Dysfunctional adipocytes and insulin-producing pancreatic beta-cells are hallmarks of human Type 2 diabetes and play important roles in the onset and progression of the disease. However, the precise mechanisms involved are complex and only partially understood. Here we present a new and unique method to perform single-cell and cell-cell communication studies in Type 2 diabetes-related research. The airborne analytical system offers "contactless'' sample handling in the sub-microlitre volume range and is here equipped with fluorescence imaging detection. The system utilizes acoustically levitated droplets as "wall-less'' test tubes and in-house constructed piezoelectric flow-through picolitre droplet dispensers for precise reagent supply. Hormone-mediated regulation of adipocyte lipolysis and communication between adipocytes and b-cells can be studied at the few-cell level. Thus, lipolysis could be detected in single adipocytes, whether it was induced by isoprenaline or inhibited by insulin. Furthermore, the airborne system allowed the comparison of lipolysis in adipocytes of different sizes: a large adipocyte responded more slowly than a small cell. Furthermore, stimulation of insulin secretion by high glucose or acetylcholine administration to a levitated drop containing insulin-producing b-cells resulted in inhibition of isoprenaline-induced lipolysis in adipocytes present in the same drop. The results show the applicability of the airborne analytical system for single cell analysis and for cell-cell communication studies as well as the potential for future analysis directly from human cells obtained from clinical biopsies.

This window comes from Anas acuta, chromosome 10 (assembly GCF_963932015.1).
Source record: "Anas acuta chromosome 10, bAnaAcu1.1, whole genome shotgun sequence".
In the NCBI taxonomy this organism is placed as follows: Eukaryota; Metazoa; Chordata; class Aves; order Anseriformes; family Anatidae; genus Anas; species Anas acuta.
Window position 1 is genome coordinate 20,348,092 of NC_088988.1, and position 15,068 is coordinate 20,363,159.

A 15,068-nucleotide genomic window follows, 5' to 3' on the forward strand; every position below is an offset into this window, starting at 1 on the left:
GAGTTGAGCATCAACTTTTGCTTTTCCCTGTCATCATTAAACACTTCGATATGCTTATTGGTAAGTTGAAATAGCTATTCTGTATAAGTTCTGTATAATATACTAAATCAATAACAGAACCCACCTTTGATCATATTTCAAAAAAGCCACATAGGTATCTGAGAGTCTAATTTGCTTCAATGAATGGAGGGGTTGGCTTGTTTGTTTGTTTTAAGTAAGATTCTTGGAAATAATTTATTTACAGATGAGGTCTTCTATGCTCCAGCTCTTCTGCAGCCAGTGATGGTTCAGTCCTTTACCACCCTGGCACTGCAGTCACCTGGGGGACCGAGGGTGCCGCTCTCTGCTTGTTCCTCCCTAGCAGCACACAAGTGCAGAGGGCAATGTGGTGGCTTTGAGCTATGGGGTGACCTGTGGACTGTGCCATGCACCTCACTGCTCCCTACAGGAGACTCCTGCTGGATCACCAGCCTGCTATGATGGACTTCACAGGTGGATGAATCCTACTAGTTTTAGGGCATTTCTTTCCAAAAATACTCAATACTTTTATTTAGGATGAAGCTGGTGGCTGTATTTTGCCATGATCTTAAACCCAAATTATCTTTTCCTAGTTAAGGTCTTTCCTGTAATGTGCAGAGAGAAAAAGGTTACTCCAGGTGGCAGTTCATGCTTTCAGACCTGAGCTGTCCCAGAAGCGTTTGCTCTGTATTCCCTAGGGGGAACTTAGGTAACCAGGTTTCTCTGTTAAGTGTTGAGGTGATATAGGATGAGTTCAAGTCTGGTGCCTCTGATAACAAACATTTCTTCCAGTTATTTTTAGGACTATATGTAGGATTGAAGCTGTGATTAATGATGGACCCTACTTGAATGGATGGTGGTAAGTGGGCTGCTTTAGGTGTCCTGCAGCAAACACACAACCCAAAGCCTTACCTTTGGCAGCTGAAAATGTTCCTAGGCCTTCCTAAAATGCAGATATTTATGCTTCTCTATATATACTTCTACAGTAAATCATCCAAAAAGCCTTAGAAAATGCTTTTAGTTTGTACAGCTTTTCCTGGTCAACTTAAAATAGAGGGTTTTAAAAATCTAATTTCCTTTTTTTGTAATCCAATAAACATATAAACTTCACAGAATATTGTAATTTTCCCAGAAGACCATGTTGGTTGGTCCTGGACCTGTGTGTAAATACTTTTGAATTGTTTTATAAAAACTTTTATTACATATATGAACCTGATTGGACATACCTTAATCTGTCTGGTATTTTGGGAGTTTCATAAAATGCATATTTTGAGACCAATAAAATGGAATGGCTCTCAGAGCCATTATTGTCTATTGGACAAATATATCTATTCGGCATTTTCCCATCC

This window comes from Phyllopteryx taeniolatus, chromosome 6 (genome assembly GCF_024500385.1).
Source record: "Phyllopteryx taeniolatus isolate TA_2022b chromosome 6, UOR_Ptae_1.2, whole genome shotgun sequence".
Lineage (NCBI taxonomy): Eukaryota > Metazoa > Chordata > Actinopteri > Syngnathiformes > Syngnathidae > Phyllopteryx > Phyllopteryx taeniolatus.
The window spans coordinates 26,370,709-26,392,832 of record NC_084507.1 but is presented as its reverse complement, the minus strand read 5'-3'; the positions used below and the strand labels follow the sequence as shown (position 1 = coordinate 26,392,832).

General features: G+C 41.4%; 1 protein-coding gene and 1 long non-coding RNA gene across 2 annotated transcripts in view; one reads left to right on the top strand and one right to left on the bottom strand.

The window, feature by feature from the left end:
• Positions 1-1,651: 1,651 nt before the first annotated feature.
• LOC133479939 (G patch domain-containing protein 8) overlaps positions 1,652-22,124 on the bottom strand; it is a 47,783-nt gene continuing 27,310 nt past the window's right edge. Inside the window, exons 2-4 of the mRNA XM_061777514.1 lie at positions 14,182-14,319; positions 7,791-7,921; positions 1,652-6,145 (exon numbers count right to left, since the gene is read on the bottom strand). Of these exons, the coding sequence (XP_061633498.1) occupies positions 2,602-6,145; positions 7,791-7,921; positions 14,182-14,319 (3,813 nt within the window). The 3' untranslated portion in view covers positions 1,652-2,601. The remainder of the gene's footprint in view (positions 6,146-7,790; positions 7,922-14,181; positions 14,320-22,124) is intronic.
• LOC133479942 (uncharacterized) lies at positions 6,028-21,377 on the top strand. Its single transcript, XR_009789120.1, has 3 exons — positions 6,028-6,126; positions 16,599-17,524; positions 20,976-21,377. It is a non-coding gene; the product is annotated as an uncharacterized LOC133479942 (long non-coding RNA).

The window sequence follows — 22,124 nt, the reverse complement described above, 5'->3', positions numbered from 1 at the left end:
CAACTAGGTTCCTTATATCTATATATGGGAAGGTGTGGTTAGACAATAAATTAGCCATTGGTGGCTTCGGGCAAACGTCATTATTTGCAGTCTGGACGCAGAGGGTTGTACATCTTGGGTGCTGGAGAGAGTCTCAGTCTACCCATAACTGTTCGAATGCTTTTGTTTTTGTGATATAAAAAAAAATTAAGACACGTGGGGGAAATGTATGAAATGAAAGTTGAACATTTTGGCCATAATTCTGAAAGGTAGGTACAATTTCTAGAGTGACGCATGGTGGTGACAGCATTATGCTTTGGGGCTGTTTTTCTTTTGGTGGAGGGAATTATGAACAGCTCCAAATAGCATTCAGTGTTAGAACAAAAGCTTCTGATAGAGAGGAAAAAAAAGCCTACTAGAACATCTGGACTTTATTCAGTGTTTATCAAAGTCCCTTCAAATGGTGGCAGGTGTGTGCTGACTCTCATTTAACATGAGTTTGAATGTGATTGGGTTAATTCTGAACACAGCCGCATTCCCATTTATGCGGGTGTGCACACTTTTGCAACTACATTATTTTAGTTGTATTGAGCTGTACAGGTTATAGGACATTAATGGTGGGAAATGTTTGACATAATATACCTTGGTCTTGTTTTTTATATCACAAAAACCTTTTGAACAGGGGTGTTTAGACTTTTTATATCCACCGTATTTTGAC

Bibliographical noteThe information about affiliations in this record was updated in December 2015.
The record was previously connected to the following departments: Analytical Chemistry (S/LTH) (011001004), Insulin Signal Transduction (013212014), Pure and Applied Biochemistry (LTH) (011001005), Atomic physics (011013005), Islet cell physiology (013212142)
Subject classification (UKÄ)
- Endocrinology and Diabetes